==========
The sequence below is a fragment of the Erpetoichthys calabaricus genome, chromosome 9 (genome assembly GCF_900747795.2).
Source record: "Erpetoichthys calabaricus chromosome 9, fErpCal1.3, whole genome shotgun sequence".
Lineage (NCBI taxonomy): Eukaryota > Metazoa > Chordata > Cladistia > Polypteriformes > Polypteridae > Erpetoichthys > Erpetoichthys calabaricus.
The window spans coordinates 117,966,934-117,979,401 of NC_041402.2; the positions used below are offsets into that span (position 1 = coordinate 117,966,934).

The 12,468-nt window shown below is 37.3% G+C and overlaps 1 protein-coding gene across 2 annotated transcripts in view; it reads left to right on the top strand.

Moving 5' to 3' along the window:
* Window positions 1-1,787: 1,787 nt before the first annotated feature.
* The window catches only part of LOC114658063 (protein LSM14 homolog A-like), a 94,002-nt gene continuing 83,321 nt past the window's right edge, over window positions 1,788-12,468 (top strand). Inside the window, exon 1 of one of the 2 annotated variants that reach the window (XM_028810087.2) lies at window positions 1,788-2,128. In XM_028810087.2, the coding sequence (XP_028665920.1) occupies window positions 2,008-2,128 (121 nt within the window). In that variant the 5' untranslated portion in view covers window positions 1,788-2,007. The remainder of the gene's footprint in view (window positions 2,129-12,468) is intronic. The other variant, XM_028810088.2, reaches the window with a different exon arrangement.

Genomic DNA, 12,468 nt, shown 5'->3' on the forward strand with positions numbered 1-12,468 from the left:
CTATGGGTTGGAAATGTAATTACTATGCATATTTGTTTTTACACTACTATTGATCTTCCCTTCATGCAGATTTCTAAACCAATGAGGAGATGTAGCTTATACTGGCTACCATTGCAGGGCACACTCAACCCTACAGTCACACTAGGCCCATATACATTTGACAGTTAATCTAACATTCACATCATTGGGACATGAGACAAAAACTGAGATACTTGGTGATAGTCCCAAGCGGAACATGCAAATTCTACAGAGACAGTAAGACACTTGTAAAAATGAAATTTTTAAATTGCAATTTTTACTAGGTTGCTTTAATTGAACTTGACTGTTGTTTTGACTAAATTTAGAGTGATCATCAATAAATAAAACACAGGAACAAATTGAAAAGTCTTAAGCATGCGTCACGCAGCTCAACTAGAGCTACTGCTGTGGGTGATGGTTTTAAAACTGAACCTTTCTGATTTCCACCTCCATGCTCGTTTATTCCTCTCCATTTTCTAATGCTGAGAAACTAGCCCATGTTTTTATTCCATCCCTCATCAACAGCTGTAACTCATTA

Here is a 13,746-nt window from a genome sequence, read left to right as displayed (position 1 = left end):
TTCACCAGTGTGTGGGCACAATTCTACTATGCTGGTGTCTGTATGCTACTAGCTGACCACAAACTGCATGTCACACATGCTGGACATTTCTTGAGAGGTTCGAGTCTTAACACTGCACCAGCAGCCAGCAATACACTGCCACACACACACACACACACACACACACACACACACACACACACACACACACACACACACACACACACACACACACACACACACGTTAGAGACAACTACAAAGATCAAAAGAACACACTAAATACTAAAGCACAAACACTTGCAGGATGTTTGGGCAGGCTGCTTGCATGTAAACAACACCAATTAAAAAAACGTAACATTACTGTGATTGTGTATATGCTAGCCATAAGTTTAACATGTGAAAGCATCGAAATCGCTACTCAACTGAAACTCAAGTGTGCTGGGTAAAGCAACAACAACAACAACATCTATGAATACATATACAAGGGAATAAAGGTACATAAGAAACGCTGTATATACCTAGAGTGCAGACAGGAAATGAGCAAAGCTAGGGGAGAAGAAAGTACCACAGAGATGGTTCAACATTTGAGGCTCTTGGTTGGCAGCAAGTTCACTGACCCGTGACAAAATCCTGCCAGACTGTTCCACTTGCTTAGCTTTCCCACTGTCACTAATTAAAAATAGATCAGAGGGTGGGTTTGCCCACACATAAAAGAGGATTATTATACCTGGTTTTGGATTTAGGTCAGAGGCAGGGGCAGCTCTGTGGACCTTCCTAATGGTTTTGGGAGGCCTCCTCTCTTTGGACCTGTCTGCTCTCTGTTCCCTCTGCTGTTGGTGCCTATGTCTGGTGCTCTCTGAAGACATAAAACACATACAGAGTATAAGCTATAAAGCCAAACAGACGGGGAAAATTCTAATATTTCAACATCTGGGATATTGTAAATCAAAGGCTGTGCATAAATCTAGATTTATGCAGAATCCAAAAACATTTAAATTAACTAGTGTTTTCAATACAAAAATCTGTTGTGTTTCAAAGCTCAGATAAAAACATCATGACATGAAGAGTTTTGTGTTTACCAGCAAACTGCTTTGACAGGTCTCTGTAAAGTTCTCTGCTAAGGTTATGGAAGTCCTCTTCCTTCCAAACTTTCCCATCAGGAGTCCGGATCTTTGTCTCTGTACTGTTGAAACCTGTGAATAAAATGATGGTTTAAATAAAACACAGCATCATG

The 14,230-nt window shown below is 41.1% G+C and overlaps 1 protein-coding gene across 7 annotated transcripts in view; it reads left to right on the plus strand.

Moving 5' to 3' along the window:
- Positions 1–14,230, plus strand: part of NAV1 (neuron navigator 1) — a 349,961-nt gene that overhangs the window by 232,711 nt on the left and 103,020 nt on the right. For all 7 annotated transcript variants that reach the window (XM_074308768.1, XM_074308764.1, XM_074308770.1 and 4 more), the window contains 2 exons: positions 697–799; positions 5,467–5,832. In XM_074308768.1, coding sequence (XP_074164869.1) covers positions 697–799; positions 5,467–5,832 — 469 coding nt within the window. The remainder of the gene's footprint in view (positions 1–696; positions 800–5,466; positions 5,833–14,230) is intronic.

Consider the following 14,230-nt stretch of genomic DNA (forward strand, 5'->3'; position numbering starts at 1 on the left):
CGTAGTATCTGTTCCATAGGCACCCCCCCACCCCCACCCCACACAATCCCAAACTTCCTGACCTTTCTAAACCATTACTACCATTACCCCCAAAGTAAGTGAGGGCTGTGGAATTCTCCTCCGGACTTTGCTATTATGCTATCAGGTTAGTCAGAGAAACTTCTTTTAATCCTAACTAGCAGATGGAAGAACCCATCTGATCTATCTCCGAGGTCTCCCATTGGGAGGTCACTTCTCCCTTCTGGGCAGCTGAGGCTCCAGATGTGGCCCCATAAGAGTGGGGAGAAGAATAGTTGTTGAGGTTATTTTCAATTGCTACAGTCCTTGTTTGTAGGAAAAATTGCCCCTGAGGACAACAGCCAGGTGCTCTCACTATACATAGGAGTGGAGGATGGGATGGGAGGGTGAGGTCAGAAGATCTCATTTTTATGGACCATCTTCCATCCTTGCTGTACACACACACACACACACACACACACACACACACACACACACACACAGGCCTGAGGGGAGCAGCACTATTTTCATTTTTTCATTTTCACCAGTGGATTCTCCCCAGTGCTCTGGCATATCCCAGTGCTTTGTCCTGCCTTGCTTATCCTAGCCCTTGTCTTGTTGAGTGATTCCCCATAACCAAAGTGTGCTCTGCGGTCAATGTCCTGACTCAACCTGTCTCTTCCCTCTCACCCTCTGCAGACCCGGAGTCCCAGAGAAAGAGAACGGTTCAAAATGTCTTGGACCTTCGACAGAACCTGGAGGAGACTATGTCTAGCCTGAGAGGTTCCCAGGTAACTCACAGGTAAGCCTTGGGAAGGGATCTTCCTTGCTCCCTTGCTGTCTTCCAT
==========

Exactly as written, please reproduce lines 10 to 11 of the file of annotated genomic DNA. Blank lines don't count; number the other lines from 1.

CTATGGGTTGGAAATGTAATTACTATGCATATTTGTTTTTACACTACTATTGATCTTCCCTTCATGCAGATTTCTAAACCAATGAGGAGATGTAGCTTATACTGGCTACCATTGCAGGGCACACTCAACCCTACAGTCACACTAGGCCCATATACATTTGACAGTTAATCTAACATTCACATCATTGGGACATGAGACAAAAACTGAGATACTTGGTGATAGTCCCAAGCGGAACATGCAAATTCTACAGAGACAGTAAGACACTTGTAAAAATGAAATTTTTAAATTGCAATTTTTACTAGGTTGCTTTAATTGAACTTGACTGTTGTTTTGACTAAATTTAGAGTGATCATCAATAAATAAAACACAGGAACAAATTGAAAAGTCTTAAGCATGCGTCACGCAGCTCAACTAGAGCTACTGCTGTGGGTGATGGTTTTAAAACTGAACCTTTCTGATTTCCACCTCCATGCTCGTTTATTCCTCTCCATTTTCTAATGCTGAGAAACTAGCCCATGTTTTTATTCCATCCCTCATCAACAGCTGTAACTCATTA

Here is a 13,746-nt window from a genome sequence, read left to right as displayed (position 1 = left end):